It was 6:37 a.m. on a cold January Sunday, and my cell phone was ringing off the hook.
Groggily, I reached over and answered, my eye mask still on my head.
“Hey Morgan. It’s the assignment desk,” the person on the phone told me. “Willie [Geist] is sick. ‘Today’ is asking if you can anchor.”
A jolt passed through my body. Did I hear him correctly?
“What time is it?” I asked.
“Almost 7,” I was told. “The show starts at 8. They need you on set in 45 minutes.”
I leapt from my bed and hopped in the shower. This was urgent. Usually, anchors arrive three hours before their show. They research stories, rewrite scripts and review the news. There would be no time for any of that today.
There was also the fact that I had rarely anchored for NBC, let alone a solo-hour of “Today.” I was hired as a general assignment correspondent by the network almost three years ago. I covered mostly breaking news, from the death of Cuban leader Fidel Castro to the recent terror attack in New York City. I had experience anchoring at my previous job at Al Jazeera America – but the “Today” show was something different, a venerated institution watched live by millions of Americans every day.
Needless to say, I got to the studio as quickly as I could, arriving 20 minutes later in the sweatshirt I had slept in the night before.
Willie, the anchor of “Sunday Today,” was sitting at the cluster of computers beside the control room along with the executive and senior producers going over his scripts.
“Thanks so much for coming, Morgan. So sorry to wake you up at the last minute,” a producer told me.
“We think Willie may be okay,” his executive producer added, “But his voice is going in and out. Why don’t you get your make-up done, protectively?”
But by 7:30 a.m., Willie’s voice was gone completely.
Running out of the makeup room, I swapped my college hoodie for an “emergency dress” I always keep in the communal closet at work. Minutes later, I was on set, wires swiftly being connected down my back, my earpiece plugged in.
“Morgan? Can you hear me?” the executive producer said from the control room. “Sorry to do this to you on such short notice, but we have to start rolling in five minutes. Are you good to start?”
My heartbeat doubled. Was that sweat on my forehead?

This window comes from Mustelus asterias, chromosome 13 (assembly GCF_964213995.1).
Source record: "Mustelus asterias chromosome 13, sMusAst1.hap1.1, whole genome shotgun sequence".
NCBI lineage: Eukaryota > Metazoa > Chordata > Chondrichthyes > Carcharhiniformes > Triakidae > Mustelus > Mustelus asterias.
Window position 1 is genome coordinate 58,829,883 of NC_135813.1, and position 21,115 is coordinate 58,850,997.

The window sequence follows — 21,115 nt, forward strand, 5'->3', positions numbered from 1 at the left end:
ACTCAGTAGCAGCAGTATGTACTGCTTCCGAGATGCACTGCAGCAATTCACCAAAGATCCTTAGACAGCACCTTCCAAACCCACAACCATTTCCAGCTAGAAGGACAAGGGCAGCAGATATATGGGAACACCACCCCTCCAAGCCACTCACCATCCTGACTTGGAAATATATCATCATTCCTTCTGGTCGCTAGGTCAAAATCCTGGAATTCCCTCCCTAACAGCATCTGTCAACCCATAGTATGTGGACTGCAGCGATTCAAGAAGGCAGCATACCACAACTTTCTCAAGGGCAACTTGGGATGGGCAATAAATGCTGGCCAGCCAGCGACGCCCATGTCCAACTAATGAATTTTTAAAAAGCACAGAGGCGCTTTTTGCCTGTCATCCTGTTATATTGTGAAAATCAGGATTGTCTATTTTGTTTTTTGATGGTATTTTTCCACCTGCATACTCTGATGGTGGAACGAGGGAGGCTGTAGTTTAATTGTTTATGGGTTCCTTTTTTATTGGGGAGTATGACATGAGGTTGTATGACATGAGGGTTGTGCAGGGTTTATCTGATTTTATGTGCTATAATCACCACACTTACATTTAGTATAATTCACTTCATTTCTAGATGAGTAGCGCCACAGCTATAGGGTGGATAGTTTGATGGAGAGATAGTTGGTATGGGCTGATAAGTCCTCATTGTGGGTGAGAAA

“Of course!” I said, trying not to show my nerves.
The lights came on. Scripts were shoved in my hand.
I had just started reviewing the first page when I heard:
“This is Sunday Today….”
As the cameras began rolling, Willie used every last bit of his vocal cords to sit on set with me and tell his viewers what was happening: “I sound like Peter Brady going through puberty. So in an act of TV heroism, my colleague Morgan Radford answered an early morning call to the bullpen, hustled over here just a few minutes ago…”
Then, Willie stepped away from the desk – and just like that, we were off!
Over the next 60 minutes, I helped guide our viewers through what was happening in the world, from the White House to the red carpet. We hosted a question-and-answer session with NBC’s “Meet The Press” moderator Chuck Todd, a man I have never met in person but deeply admire. Throughout the program, I tried to stay 15 seconds ahead by quickly scanning my scripts during commercial breaks.
It was a tremendous opportunity – and admittedly, I was nervous.
I couldn’t help but think about how research shows that male employees almost never hesitate when given an opportunity; they feel ready. But women, we often doubt ourselves, looking for confirmation of our readiness before we leap. On this particular day, I knew I had to leap.
I thought about how my father once told me “the antidote to fear isn’t knowledge, it’s trust; trust in your own ability and in the memory of past achievement.” Having the answers won’t ever ease our fears, he explained, because we’ll never have all the answers. But if you trust in your preparation, if you rest into the deep understanding of your own capabilities, then the memory of your past success should serve as a reminder that there is no room -- or need – to doubt your future.
In fact, opportunities like this are far more sweet because of the setbacks that have made me stronger: the rejection I received the first time I applied to journalism school, the news director who told me I didn’t have a “traditional” undergraduate degree to pursue this career, the hours I spent in my early career sleeping on a couch at work between 14-hour overnight shifts. Too often we celebrate the peaks without understanding the valleys, and it’s the valleys that give us the why– the answer that powers us forward, and the question that any storyteller knows is most important.
But the truth is, on that particular Sunday morning, I didn’t dwell on those things in real-time. In fact, I didn’t have time to process what was happening.
After the show, the producers thanked me and we all hugged our crew. Willie remained in the studio the entire time to make sure the show went off without a hitch; weather anchor Dylan Dreyer was very gracious to make me feel comfortable on set.
Ten minutes later, as I was walking out the door, my work phone rang again. The news desk was now sending me to Massachusetts to cover a snowstorm – a far different assignment than the one I had just moments before. It would be another 36 hours before I would sleep again – churning out five live shots and four new stories in below-freezing temperatures.
But you know what? Even that was preparation for the next time; the next time a teammate needs a hand and you’ve got to be ready to step up from the bullpen.
So that when the phone rings, you're ready to take the call.